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Molecular and Cellular Biochemistry

, Volume 338, Issue 1–2, pp 291–298 | Cite as

Exogenously expressed human Ku70 stabilizes Ku80 in Xenopus oocytes and induces heterologous DNA-PK catalytic activity

  • Jyotshnabala Kanungo
Article

Abstract

The Ku protein is a heterodimer composed of 70 kD (Ku70) and 80 kD (Ku80) subunits. Ku is the regulatory component of the DNA-dependent protein kinase (DNA-PK) that has a catalytic subunit of ~460 kD (DNA-PKcs). In this study, the two polypeptides (Ku80/Ku70) of the human Ku were expressed in Xenopus oocytes in order to investigate their over-expression, sub-cellular localization, and functional interaction with the Xenopus DNA-PKcs. In vitro-transcribed mRNAs for Ku70 and Ku80 were obtained from the respective plasmid constructs. The exogenously expressed proteins from the injected mRNAs were immunoprecipitated using a specific anti-T7 Tag antibody. The T7 Tag epitope is present in the vector at the amino-terminus and is in-frame with the Ku cDNA sequences. While injected Ku70 mRNA translated to a full-length Ku70 polypeptide that translocated to the nucleus, injected Ku80 mRNA resulted in the expression of a truncated product that was retained in the cytoplasm. Although Ku80 mRNA was stable for a period of 18 h in the oocytes post-microinjection, the protein was only stabilized when co-expressed with Ku70, suggesting that Ku80 is susceptible to proteolytic degradation when not dimerized with Ku70. Furthermore, the immunocomplex was capable of phosphorylating the DNA-PK-specific substrate thereby indicating that the holoenzyme could functionally reconstitute in vivo in the oocytes by heterologous subunits thus demonstrating evolutionary conservation of the enzyme subunit structure and function among diverse species.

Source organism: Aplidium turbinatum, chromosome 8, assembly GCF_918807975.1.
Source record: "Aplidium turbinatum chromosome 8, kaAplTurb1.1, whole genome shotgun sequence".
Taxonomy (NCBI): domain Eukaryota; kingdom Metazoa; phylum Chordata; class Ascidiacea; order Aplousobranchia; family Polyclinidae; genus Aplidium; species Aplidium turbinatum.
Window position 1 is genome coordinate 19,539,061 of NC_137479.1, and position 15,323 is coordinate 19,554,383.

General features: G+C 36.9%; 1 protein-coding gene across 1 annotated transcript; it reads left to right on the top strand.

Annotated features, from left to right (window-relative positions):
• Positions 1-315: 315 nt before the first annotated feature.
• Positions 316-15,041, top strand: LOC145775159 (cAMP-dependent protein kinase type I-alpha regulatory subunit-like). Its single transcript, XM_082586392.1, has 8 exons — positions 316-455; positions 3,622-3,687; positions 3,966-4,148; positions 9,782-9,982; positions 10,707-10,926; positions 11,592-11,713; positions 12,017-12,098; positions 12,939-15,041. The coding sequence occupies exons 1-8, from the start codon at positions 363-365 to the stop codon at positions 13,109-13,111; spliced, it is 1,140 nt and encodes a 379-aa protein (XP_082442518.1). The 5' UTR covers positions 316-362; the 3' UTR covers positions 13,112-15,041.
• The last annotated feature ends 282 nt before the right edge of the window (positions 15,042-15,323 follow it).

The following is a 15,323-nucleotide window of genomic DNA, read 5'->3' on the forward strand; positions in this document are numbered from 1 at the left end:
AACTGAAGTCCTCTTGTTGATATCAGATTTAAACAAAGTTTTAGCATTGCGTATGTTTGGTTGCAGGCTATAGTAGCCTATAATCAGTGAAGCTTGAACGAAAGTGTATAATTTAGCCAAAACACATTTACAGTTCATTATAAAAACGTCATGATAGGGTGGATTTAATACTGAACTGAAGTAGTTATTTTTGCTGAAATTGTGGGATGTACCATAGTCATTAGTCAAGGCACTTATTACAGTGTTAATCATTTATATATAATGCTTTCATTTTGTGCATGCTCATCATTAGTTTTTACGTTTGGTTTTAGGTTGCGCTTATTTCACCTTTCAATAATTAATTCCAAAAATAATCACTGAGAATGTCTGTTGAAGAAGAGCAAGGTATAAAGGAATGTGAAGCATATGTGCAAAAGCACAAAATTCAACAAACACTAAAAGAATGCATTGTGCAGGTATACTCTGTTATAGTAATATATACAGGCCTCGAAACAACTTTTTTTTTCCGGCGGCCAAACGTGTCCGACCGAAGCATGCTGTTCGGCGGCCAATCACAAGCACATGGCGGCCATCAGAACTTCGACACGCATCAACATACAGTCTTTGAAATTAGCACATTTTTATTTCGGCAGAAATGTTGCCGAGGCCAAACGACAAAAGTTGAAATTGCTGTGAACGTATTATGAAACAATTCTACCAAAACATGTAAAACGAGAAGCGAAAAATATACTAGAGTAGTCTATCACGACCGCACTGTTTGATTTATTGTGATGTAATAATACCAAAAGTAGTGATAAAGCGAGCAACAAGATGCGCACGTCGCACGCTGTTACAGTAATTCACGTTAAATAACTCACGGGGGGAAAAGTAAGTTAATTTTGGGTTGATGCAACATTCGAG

Keywords

Ku DNA-PK Oocyte Xenopus Protein–protein interaction 

Notes

Acknowledgments

This study was supported by funds from the Institute of Molecular Medicine and Genetics and The Mason Trust (Medical College of Georgia).

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Copyright information

© Springer Science+Business Media, LLC. 2010

Authors and Affiliations

  1. 1.Institute of Molecular Medicine and GeneticsMedical College of GeorgiaAugustaUSA
  2. 2.National Center for Toxicological Research, Food and Drug AdministrationJeffersonUSA

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